[MISTRESS AMERICA opens in Cleveland on Friday September 4th exclusively at the Cedar Lee Theatre.]
Review by Pamela Zoslov
Noah Baumbach has a penchant for writing irritating,
difficult leading characters. He followed up his acclaimed,
semi-autobiographical THE SQUID AND THE WHALE (2005) with darker
pieces like MARGOT AT THE WEDDING (2007) and GREENBERG (2010),
centering on neurotic, narcissistic personalities: Nicole Kidman's
Margot, a short-story writer who wreaks havoc at her sister's
wedding, and Ben Stiller as Greenberg, a damaged, volatile
Brooke, the New York dilettante at the center of his
new film, MISTRESS AMERICA, is also a complicated personality. A
bright, lively blonde with seemingly limitless plans and vocations,
she has a sunny persona that hides a bitter, even cruel nature.
Brooke becomes the object of admiration, and adoration, when Tracy, a
Barnard freshman with literary aspirations, starts hanging out with
her. Tracy's mom is engaged to marry Brooke's dad, and urges Tracy to
get to know her new “sister.” She spends an evening with Brooke,
who greets her at Times Square by descending a crimson staircase at
the subway á la Busby Berkeley, with open arms and a cry of “Welcome
to the Great White Way!” Brooke's dashing lifestyle captivates
Tracy, who's having a hard time fitting into the college social scene
and has just been rejected for membership in a literary society that
hazes recruits by pelting them with pies in their dormitory beds.
Brooke, played by Greta Gerwig, is a manic whirlwind.
She sings with a band at a club, leads Soul Cycle classes, courts
investors for a restaurant she wants to open, tutors junior high
students, “freelances” as an interior decorator, posts
frantically on social media, and talks nonstop, mostly about herself.
Like a prettier, blond version of Greenberg, Brooke is a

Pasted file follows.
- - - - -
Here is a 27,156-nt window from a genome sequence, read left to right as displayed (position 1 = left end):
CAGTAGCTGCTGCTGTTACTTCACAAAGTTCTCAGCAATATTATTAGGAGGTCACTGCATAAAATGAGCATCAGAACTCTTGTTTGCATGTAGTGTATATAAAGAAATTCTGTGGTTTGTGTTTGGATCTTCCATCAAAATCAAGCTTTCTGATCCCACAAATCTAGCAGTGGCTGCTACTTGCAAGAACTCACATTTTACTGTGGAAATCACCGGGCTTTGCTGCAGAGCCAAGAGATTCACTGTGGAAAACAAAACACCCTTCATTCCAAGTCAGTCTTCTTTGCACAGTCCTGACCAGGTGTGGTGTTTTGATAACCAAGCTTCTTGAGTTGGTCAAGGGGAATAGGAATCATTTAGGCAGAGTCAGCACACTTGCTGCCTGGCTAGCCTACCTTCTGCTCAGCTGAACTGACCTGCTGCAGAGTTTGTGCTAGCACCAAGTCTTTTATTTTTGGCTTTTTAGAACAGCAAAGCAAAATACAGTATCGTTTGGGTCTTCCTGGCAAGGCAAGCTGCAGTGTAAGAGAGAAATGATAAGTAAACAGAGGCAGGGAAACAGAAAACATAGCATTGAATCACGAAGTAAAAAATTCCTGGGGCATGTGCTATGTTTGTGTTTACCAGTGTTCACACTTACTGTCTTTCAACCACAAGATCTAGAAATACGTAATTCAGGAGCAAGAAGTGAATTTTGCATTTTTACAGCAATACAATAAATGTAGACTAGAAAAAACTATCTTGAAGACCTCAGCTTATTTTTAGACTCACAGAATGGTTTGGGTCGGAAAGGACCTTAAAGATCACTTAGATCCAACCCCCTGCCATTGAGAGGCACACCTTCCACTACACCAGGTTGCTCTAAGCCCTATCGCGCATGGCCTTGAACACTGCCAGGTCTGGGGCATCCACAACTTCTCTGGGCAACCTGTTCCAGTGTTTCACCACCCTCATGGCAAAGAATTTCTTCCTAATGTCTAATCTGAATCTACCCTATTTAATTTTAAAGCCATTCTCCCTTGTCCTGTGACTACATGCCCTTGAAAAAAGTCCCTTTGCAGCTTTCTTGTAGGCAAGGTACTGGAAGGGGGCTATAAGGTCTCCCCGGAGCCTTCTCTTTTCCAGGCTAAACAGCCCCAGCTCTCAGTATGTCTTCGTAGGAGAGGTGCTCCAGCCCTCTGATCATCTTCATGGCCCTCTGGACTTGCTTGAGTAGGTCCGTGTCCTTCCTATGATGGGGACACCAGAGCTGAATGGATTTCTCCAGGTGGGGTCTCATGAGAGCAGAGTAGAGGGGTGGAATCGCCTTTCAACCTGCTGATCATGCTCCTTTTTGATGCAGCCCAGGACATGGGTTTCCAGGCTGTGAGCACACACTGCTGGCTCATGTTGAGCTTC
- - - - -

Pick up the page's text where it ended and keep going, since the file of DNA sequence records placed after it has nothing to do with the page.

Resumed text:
self-described autodidact who has many ideas but lacks what the
another character calls “follow-through.”
There are clouds behind the sunshine. Brooke rants
bitterly about a former friend, Mamie-Claire (Heather Lind), who
stole not only Brooke's idea for a T-shirt line but also her wealthy
fiancé and her cats. The screenplay, which Gerwig co-wrote
with Baumbach, also hints at Brooke's sociopathic malevolence. In a
bar one night, a forgotten high school classmate confronts Brooke and
recites the mean things she did to her in school. Brooke shrugs it
Tracy nonetheless finds Brooke fascinating, like a
modern-day Holly Golightly. The aspiring author takes to her laptop
and writes a short story profiling her idol. Writers often figure
heavily in the films of Baumbach, the New York-born son of a novelist
and a film critic. There was the New Yorker short-story author
mom in THE SQUID AND THE WHALE, short-story writer Margot, the
documentary filmmaker in last year's uncharacteristically funny WHILE WE'RE YOUNG. Tracy's writing, not unlike that of Truman Capote,
her unacknowledged model, is preternaturally mature and insightful.
“She did everything and nothing,” Tracy writes. “Her beauty was
that rare kind that made you want to look more like yourself, not
like her.” Baumbach's lament for the old ways of doing things is
reflected in Tracy's retrograde ambitions (short story writing) and
antique methods (printing out stories on onionskin paper).Tracy
shares her writing with her best friend and fellow literary outcast,
Tony (Matthew Shear), who's a little envious. (Literary jealousy is another Baumbach theme.)
On the advice of a psychic, Brooke decides to mend
fences with Mamie-Claire, now living in Connecticut with husband
Dylan, Brooke's ex-fiancé. (It's mildly amusing when the man two
women are fighting over turns out to be the chubby, bearded Michael
Chernus.) Brooke recruits Tracy, who enlists Tony and
his insanely jealous girlfriend, Nicolette (Jasmine Cephas Jones), on
a road trip to seek Dylan's investment in her planned restaurant.
After they arrive at the Dylan-Mamie Claire home, the movie descends
into clumsy farce: a book club of pregnant ladies discussing
Faulkner, Nicolette's bitter jealousy of Tracy, Dylan flirting with
Brooke, a pregnant woman waiting for a husband who never arrives, a
lugubrious neighbor who strolls into the house uninvited. It's as
though someone changed the channel during BREAKFAST AT TIFFANY'S
and stumbled on Adam Sandler's GROWN UPS.
The more interesting story elements, such as the rocky relationship
of Tracy's mom and Brooke's dad, take place offscreen.
Gerwig's writing is often devastating in its raw psychological
honesty. “I can't figure out how to make myself work in the world,”
Brooke admits when her plans fall apart. But the film is dogged by
staginess; characters make long, robotic speeches that feel like
acting-class exercises. Baumbach's style has much in common with
his sometime collaborator, Wes Anderson, but without Anderson's
whimsical touch and, more importantly, heart.
The film works as a
sketch of an unusual, confounding character and a portrait of a
fading New York lifestyle. It is less successful as a coherent, entertaining
story. 2 1/2 out of 4 stars.